How do you people think such a world could be created? Based on your own fictional theories


Mining all of the planets, moons, and all the other vagabonds out there for their resources. Then using something to create a superstrong material for the base of it - be it a Ringworld, Dyson Sphere, Alderson Disc, or anything else, that would be neccessary because of all of the stresses.



posted on Jun, 25 2006 @ 05:52 PM
link   

Originally posted by cmdrkeenkid
Why do you think that? If you had the technology to better your civiliazation, wouldn't you?


Thats a very interesting question, look at the fossil fuel driven world we're living in now!

But i think Niven touches on this point in the book, cant remember exactly, cost to build it, a massive operation to move all those people and set them up there, would be easier to colonise other planets (apart from that in the book the engineers didnt have faster than light travel) stuff like that.



posted on Jun, 25 2006 @ 07:21 PM
link   

Originally posted by superduperman
apart from that in the book the engineers didnt have faster than light travel


Yeah, that could have been it. It's been awhile since I've read those books, so I think I'll have to start on them once again.

And despite not having FTL, the Protectors did have crude Bussard Ramjets, which was a step on that direction.



posted on Jun, 26 2006 @ 09:33 AM
link   

Originally posted by cmdrkeenkid
And despite not having FTL, the Protectors did have crude Bussard Ramjets, which was a step on that direction.


but the protectors live until they choose to stop eating, so faster than light is not important to them!

but back to the point, i think a dyson sphere might be a bit better because you can absorb potentially 100% of the suns energy and more surface area to live on but it's more difficult to build.



posted on May, 10 2016 @ 10:09 PM
link   

m.disclose.tv...


Possible sighting of alien ringword



m.reddit.com...

edit on 10-5-2016 by GoShredAK because: (no reason given)

edit on 10-5-2016 by GoShredAK because: (no reason given)



posted on May, 10 2016 @ 10:17 PM
link   

originally posted by: Volatile
How do you people think such a world could be created? Based on your own fictional theories


A star with rings of material around it. The material could be condensed into a ring.



posted on May, 10 2016 @ 11:23 PM
link   
from a 4th dimensional perspective, in which time is seen as a linear streak, the earth-sun orbit would make the earth appear like a ring around the sun - like a scroll in which the geography of the earth is laid out 365.24 times in said ring; each iteration resembles a day in the orbit with the sun.



posted on May, 11 2016 @ 12:19 AM
link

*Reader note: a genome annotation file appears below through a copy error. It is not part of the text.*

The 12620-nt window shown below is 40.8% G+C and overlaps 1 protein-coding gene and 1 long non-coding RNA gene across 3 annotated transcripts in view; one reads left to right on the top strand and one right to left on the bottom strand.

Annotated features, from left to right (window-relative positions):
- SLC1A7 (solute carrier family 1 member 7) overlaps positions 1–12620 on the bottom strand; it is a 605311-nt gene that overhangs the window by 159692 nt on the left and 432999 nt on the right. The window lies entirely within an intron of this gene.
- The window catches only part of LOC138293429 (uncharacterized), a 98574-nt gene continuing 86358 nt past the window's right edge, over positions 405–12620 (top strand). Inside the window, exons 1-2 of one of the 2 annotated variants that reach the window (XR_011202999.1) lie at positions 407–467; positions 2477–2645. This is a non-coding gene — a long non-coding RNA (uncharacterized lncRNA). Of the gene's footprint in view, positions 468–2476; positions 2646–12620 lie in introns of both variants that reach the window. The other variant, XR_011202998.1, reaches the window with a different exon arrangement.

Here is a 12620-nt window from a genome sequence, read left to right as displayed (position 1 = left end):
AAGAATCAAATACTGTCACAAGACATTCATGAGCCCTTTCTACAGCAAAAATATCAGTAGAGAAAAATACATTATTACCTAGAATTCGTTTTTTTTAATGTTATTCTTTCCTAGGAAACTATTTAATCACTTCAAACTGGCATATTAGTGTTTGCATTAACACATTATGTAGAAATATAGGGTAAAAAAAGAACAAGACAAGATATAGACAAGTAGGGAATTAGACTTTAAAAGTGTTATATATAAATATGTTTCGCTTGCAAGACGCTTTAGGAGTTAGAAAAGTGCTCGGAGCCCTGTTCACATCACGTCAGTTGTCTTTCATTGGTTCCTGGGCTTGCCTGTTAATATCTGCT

a reply to: cmdrkeenkid




It's a great book though, especially if you like hardcore sci-fi like that.


I read it like a month ago (I think you or SO recommended it), but I wouldn't call it hard science fiction. Blindsight is hard science fiction to me.


Readers of "hard SF" often try to find inaccuracies in stories, a process which Gary Westfahl says writers call "the game". For example, a group at MIT concluded that the planet Mesklin in Hal Clement's 1953 novel Mission of Gravity would have had a sharp edge at the equator, and a Florida high-school class calculated that in Larry Niven's 1970 novel Ringworld the topsoil would have slid into the seas in a few thousand years.[7] The same book famously featured a devastating inaccuracy: the eponymous Ringworld is not (in) a stable orbit and would crash into the sun without active stabilization. Niven fixed these errors in his sequel The Ringworld Engineers, and noted them in the foreword.


I had NO idea Halo was about the same sort of thing. Never really played Halo though. I thought it was HALO and a nod at High Altitude Low Opening. Oops.

How would a ringworld be more beneficial than a Dyson sphere? Whole point of the Dyson Sphere to my understanding is that you get to use all of the power from a sun since it encapsulates one. A ringworld would have to be very far away to be habitable as Niven described, and it's a ring, so couldn't capture all of the energy.



posted on May, 11 2016 @ 12:27 AM
link   
a reply to: Volatile




What are your takes on ringworlds? are they fact (how so?), or are they mere fiction?


No idea OP. My guess is probably not. The tech that it would take to develop one makes me think that the civilization would be so far advanced they would have a better way of dealing with such simple problems.

When you're capable of building an enormous weirdly solid ring around a sun, I think perhaps you've found an easier way to supply energy. Or alternatively, realized you needed to branch out and populate other planets that could provide for energy needs etc. I would think it a far easier feat for a very advanced civilization to colonize other celestial bodies rather than create them.

Path of least resistance and whatnot. We're still in the dark ages but there's talk of terraforming Mars and getting people there. The technology to do so is going to increase because it seems possible. If we can spread out, there's no real need for such an elaborate, expensive, technically difficult solution.



posted on May, 11 2016 @ 01:26 AM
link   
a reply to: Domo1

Dyson spheres require gravity generators. A Ringworld you can just spin.



posted on May, 11 2016 @ 01:29 AM
link   

originally posted by: Domo1
If we can spread out, there's no real need for such an elaborate, expensive, technically difficult solution.


I think that was Niven's point in the first novel, no one would build a Dyson sphere or Ringworld if they had any choice at all.

Of course, the Pak had no hyperdrive, but needed a lot of surface. And they had no choice in the matter, because of Teela Brown.




top topics



 
1
<<   2 >>

log in

join